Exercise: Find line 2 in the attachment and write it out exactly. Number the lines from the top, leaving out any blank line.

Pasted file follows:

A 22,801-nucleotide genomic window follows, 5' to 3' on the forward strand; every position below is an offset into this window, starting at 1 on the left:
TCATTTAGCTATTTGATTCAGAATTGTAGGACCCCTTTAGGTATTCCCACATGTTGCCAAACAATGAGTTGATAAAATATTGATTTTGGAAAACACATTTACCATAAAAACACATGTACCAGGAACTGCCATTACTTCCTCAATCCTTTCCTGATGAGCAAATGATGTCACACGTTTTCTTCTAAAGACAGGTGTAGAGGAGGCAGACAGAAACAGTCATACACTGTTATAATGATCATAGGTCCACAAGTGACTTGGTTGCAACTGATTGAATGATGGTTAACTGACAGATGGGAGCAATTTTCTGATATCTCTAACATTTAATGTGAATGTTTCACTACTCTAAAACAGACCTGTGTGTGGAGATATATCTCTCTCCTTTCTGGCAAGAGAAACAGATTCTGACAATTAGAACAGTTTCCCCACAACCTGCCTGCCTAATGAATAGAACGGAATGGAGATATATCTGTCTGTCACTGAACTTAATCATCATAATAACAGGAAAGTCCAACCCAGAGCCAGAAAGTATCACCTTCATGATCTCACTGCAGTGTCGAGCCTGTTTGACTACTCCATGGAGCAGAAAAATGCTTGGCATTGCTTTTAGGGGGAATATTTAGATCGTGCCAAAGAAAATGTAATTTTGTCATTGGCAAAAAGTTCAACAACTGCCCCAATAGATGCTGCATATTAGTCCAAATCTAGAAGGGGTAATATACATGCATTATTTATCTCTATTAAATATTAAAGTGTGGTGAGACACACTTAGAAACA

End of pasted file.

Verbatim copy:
TCATTTAGCTATTTGATTCAGAATTGTAGGACCCCTTTAGGTATTCCCACATGTTGCCAAACAATGAGTTGATAAAATATTGATTTTGGAAAACACATTTACCATAAAAACACATGTACCAGGAACTGCCATTACTTCCTCAATCCTTTCCTGATGAGCAAATGATGTCACACGTTTTCTTCTAAAGACAGGTGTAGAGGAGGCAGACAGAAACAGTCATACACTGTTATAATGATCATAGGTCCACAAGTGACTTGGTTGCAACTGATTGAATGATGGTTAACTGACAGATGGGAGCAATTTTCTGATATCTCTAACATTTAATGTGAATGTTTCACTACTCTAAAACAGACCTGTGTGTGGAGATATATCTCTCTCCTTTCTGGCAAGAGAAACAGATTCTGACAATTAGAACAGTTTCCCCACAACCTGCCTGCCTAATGAATAGAACGGAATGGAGATATATCTGTCTGTCACTGAACTTAATCATCATAATAACAGGAAAGTCCAACCCAGAGCCAGAAAGTATCACCTTCATGATCTCACTGCAGTGTCGAGCCTGTTTGACTACTCCATGGAGCAGAAAAATGCTTGGCATTGCTTTTAGGGGGAATATTTAGATCGTGCCAAAGAAAATGTAATTTTGTCATTGGCAAAAAGTTCAACAACTGCCCCAATAGATGCTGCATATTAGTCCAAATCTAGAAGGGGTAATATACATGCATTATTTATCTCTATTAAATATTAAAGTGTGGTGAGACACACTTAGAAACA